Circular Monday has been described over the years as “a counter to Black Friday”, but rather serves as a solution to the overconsumption of newly produced items that often results from Black Friday and which, more often than not, generates quantities increased waste. Circular Monday makes it easier for the average person to find alternative goods and services that don’t deplete the Earth’s limited resources.
“According to Oxfam, 50% of the world’s climate emissions are caused by just 10% of the global population. It’s the richest part of the world, which includes you, me, and basically everyone in the Western world who has a house and a monthly income. To manage the climate transition, we need to move from being consumers to becoming “responsible consumers” and significantly reduce our consumption-based emissions. Circular Monday not only simplifies this, but also helps balance the shopping frenzy we’re fed before Black Friday. That’s why ClimateHero chose to organize the #CircularMonday campaign globally, because without the transition from linear consumption to circular consumption, we cannot solve the climate crisis.” says Robert Sabelström, founder and CEO of ClimateHero.
“We are making the transition from consumption for the sake of discounts to responsible consumption, reducing our climate footprint, purchasing sustainable goods and services, only when we really need them. Join us in making Circular Monday a reality – a decisive step for the future of our planet.” – says Alex. Laibăr, spokesman for Circular Monday in Romania.
Globally, according to the Circularity Gap Report, the world went from a degree of circularity of 9.1% in 2018 to just 7.2% this year. At the same time, a circular economy is known to be essential to achieving net zero emissions by 2045.
Electrical and electronic equipment alone contributes emissions comparable to the entire aviation industry, urging the adoption of circular economy practices.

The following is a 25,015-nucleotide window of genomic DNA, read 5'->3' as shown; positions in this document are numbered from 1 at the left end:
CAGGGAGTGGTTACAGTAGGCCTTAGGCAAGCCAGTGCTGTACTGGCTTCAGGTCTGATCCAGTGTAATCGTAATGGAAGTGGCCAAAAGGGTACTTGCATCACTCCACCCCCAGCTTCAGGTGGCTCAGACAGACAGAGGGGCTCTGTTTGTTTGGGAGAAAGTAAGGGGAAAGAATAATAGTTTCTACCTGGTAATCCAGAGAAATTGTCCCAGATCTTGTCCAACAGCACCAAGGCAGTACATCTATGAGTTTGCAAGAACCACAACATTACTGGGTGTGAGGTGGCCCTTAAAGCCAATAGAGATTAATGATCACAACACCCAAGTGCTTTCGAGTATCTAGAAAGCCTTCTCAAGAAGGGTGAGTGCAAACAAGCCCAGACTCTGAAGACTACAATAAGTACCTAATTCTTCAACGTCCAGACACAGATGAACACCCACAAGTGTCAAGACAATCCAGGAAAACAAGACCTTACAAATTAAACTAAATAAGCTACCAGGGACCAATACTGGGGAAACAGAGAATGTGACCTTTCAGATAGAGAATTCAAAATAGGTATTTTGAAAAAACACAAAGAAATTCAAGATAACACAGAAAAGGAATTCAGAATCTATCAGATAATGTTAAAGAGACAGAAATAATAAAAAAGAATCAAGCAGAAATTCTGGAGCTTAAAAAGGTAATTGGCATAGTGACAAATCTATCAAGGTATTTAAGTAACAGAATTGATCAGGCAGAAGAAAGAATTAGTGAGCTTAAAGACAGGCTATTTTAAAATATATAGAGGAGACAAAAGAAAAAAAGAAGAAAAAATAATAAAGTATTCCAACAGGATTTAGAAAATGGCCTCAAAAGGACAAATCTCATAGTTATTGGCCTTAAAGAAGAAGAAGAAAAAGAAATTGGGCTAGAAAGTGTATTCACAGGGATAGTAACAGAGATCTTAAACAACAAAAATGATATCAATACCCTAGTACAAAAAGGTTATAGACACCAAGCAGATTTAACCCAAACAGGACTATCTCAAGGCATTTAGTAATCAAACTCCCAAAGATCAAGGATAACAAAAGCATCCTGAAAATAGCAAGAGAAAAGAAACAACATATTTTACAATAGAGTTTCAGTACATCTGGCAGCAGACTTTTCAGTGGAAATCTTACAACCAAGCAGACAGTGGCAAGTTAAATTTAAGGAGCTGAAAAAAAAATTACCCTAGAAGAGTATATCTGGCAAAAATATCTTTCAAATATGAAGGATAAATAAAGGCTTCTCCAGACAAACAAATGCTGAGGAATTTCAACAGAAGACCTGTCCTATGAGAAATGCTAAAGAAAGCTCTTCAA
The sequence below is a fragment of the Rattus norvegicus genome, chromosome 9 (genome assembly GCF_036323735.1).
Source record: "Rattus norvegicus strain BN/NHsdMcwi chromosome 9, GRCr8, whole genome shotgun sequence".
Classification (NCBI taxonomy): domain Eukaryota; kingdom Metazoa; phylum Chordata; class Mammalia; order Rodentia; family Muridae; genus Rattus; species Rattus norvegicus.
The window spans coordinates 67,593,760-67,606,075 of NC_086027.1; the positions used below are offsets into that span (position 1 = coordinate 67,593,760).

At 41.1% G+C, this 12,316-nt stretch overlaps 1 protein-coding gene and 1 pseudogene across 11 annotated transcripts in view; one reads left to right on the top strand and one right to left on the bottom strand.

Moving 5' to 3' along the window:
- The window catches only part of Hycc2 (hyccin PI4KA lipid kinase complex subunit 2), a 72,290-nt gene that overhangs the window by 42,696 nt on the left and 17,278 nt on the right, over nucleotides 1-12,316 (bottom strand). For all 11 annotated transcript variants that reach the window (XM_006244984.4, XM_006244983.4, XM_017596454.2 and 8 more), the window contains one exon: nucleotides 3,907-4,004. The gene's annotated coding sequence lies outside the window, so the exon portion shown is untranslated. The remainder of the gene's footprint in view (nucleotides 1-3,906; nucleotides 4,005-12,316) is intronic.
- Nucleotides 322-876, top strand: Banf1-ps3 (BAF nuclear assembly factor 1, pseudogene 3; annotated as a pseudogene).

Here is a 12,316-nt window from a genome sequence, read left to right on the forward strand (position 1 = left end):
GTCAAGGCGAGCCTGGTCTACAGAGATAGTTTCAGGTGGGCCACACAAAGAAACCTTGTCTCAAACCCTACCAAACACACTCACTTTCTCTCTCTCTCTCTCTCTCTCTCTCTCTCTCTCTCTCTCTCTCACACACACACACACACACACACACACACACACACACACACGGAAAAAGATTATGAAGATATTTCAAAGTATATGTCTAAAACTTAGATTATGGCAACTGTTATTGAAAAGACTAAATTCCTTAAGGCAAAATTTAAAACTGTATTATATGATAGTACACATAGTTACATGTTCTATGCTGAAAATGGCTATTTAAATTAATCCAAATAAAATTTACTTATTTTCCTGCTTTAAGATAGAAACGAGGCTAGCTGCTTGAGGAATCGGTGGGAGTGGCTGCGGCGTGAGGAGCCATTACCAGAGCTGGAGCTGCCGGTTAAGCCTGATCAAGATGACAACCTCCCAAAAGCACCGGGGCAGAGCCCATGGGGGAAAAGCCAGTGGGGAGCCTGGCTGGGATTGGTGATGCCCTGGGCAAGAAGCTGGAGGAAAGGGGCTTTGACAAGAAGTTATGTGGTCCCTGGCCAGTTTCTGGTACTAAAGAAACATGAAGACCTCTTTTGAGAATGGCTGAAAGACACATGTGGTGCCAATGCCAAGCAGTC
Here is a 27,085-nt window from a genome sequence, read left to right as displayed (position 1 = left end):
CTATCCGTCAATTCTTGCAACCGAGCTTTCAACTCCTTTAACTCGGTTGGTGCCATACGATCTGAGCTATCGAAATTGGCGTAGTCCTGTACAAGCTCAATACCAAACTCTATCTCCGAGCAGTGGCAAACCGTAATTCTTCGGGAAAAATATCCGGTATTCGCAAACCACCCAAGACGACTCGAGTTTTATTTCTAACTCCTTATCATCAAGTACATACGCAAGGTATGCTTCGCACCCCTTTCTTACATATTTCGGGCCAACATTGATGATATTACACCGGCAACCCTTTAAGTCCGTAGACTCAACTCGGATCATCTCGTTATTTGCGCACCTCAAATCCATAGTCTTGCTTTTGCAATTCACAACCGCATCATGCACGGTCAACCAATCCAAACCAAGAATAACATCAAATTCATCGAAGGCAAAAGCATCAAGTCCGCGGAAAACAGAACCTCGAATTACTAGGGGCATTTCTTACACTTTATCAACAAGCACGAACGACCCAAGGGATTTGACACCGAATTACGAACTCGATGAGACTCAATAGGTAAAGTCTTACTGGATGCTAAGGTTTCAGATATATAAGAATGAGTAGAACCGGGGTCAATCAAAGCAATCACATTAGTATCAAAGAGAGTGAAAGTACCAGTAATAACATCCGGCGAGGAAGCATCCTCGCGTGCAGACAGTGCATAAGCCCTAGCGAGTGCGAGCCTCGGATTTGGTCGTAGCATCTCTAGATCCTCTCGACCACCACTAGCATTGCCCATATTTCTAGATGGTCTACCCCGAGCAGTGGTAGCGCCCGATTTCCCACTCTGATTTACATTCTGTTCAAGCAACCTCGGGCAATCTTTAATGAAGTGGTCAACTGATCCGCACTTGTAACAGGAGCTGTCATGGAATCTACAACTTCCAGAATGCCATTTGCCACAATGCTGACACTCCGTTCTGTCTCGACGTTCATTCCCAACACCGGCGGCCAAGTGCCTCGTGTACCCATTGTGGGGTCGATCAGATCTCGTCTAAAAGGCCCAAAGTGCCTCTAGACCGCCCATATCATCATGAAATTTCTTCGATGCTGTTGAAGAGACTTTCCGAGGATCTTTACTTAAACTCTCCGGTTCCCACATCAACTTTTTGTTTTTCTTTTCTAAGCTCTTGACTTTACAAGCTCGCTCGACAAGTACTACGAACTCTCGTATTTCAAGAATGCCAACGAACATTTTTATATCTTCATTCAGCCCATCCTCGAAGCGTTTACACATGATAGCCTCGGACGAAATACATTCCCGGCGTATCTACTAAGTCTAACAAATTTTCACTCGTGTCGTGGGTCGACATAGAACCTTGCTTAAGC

Circular Monday was founded in 2017 by Henning Gillberg in Malmö. From 2023, the campaign is organized by ClimateHero, an impact startup co-founded by Alexandra Davidsson.
The campaign’s database brings together more than 1,200 companies, organizations and influencers from over 30 countries, many of which offer reused items, rental, sharing and repair services – a consumption that simply does not require new raw materials or reduce any waste .
Waste-free consumption is an important step towards achieving global sustainability goals. In fact, the Paris Agreement aims to regulate territorial emissions, and no government has yet set precise consumption-based emission reduction targets. You can consume as many products as you want as long as they are not produced within the country’s borders. Similarly, unlimited international travel is possible as it is not subject to regulated territorial emissions.
Therefore, reuse is the future. A report from ThredUP shows that the resale market is growing five times faster than the linear market in many areas. More and more people are becoming aware that the production of new products accounts for the largest part of climate emissions during their life cycle. New figures from Inrego show that a reused IT product has up to 85% less carbon footprint than a new one. A circular economy must be promoted, where extended life cycles and product reuse become the norm.
“The transition to a circular economy presents enormous business opportunities and is, at the same time, a cheap and effective way to rapidly reduce our climate emissions. According to a recent analysis from Summa Equity, 1.4% of EU GDP would be enough to move the whole of Europe towards a circular economy. This would simultaneously reduce our emissions by 55 percent and make us 80 percent self-sufficient in terms of the materials we use,” says Ingmar Rentzhog, CEO and founder of We Don’t Have Time.